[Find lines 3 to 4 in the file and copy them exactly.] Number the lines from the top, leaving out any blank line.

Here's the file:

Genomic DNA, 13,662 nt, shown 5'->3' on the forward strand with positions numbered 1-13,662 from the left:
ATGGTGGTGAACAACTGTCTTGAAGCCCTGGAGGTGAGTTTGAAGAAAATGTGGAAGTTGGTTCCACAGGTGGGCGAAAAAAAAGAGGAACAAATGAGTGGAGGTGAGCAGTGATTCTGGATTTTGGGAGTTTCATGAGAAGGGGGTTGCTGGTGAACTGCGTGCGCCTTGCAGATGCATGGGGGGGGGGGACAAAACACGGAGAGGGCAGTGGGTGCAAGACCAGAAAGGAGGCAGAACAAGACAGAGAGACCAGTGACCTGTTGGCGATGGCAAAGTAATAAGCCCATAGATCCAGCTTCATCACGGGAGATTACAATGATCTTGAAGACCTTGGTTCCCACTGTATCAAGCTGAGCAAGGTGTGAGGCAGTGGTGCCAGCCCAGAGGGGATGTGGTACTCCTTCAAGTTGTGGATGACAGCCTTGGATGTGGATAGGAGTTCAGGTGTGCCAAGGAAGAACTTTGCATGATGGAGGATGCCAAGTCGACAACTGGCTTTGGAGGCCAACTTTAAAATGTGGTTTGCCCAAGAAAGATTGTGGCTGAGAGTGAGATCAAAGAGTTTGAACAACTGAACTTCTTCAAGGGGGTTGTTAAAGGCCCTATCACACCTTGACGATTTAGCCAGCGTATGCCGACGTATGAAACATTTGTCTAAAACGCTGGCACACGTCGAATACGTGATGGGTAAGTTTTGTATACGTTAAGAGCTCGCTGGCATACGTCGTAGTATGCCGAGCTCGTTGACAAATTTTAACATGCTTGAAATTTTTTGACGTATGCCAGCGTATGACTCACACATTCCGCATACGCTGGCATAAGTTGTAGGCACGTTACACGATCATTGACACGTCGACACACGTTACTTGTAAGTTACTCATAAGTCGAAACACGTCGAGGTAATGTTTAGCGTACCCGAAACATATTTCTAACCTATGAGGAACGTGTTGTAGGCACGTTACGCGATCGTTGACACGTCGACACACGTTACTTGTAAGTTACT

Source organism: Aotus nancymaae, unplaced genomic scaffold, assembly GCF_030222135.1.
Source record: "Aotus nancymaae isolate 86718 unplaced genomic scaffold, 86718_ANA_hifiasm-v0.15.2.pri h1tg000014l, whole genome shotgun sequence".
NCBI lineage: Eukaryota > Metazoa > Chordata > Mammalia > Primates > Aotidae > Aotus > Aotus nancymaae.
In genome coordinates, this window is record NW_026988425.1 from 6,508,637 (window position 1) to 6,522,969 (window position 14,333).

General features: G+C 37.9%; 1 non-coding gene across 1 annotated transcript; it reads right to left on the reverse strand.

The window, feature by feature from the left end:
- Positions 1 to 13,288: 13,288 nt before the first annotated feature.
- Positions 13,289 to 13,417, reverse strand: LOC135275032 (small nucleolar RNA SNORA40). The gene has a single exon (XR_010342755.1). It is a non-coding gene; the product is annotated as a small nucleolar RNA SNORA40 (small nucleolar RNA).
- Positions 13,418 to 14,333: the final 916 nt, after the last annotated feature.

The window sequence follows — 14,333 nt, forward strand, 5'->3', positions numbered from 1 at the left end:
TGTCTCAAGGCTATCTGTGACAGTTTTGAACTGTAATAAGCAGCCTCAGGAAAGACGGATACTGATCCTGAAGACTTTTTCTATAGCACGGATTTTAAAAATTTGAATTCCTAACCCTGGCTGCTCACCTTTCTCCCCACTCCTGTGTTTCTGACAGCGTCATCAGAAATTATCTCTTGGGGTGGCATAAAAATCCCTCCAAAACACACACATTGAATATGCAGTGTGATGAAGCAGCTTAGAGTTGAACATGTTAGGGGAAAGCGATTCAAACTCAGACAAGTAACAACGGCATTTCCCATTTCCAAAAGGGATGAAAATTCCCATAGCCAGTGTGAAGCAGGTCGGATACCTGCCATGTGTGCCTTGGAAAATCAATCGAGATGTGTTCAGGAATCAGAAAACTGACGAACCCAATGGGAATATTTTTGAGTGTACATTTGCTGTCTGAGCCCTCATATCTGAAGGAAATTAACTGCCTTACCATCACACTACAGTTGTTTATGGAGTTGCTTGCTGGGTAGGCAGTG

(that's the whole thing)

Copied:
Source organism: Aotus nancymaae, unplaced genomic scaffold, assembly GCF_030222135.1.
Source record: "Aotus nancymaae isolate 86718 unplaced genomic scaffold, 86718_ANA_hifiasm-v0.15.2.pri h1tg000014l, whole genome shotgun sequence".